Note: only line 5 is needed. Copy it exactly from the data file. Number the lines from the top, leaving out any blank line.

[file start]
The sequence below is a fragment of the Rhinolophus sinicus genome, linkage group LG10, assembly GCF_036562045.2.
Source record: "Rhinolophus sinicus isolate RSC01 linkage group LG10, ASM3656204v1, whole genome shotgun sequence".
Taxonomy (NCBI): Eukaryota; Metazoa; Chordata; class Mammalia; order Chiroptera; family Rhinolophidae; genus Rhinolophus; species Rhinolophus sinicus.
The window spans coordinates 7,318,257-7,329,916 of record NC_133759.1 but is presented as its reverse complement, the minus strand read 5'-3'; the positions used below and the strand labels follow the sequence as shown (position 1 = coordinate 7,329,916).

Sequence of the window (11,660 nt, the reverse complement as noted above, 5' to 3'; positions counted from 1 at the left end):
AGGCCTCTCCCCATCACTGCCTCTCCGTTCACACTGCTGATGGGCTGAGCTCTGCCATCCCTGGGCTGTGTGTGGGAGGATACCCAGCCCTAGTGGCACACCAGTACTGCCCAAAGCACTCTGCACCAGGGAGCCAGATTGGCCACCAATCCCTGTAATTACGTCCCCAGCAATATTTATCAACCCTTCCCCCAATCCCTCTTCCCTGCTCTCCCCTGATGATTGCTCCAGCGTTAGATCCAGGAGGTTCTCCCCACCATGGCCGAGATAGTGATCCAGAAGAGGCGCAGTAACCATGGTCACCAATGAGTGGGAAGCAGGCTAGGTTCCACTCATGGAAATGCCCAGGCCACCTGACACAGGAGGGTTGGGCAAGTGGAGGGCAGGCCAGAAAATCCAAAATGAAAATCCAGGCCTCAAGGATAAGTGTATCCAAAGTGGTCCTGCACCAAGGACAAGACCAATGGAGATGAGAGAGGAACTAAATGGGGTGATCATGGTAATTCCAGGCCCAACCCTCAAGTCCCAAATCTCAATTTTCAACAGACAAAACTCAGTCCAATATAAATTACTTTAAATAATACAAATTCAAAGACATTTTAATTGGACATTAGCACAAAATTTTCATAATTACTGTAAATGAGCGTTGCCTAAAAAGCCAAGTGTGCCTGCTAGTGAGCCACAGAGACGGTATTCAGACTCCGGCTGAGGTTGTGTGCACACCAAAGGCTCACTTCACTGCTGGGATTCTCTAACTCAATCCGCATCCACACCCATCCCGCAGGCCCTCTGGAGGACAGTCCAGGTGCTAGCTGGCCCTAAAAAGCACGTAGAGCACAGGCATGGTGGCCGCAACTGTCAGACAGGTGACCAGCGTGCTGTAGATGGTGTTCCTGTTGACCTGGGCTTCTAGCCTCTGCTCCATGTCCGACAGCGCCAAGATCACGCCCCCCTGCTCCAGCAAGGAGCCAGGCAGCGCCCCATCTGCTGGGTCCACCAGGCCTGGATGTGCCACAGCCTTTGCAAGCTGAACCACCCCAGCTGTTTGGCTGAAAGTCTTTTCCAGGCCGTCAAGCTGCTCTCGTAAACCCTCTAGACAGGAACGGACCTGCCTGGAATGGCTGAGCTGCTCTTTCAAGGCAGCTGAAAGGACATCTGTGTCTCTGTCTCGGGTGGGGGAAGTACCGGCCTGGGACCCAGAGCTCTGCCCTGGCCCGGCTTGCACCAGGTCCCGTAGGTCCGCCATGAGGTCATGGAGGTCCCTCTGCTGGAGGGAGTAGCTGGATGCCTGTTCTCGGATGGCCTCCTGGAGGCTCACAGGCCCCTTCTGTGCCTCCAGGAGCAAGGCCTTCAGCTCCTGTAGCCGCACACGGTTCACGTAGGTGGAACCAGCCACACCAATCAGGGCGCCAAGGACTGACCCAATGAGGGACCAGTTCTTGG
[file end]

Sequence of the window (11,660 nt, the reverse complement as noted above, 5' to 3'; positions counted from 1 at the left end):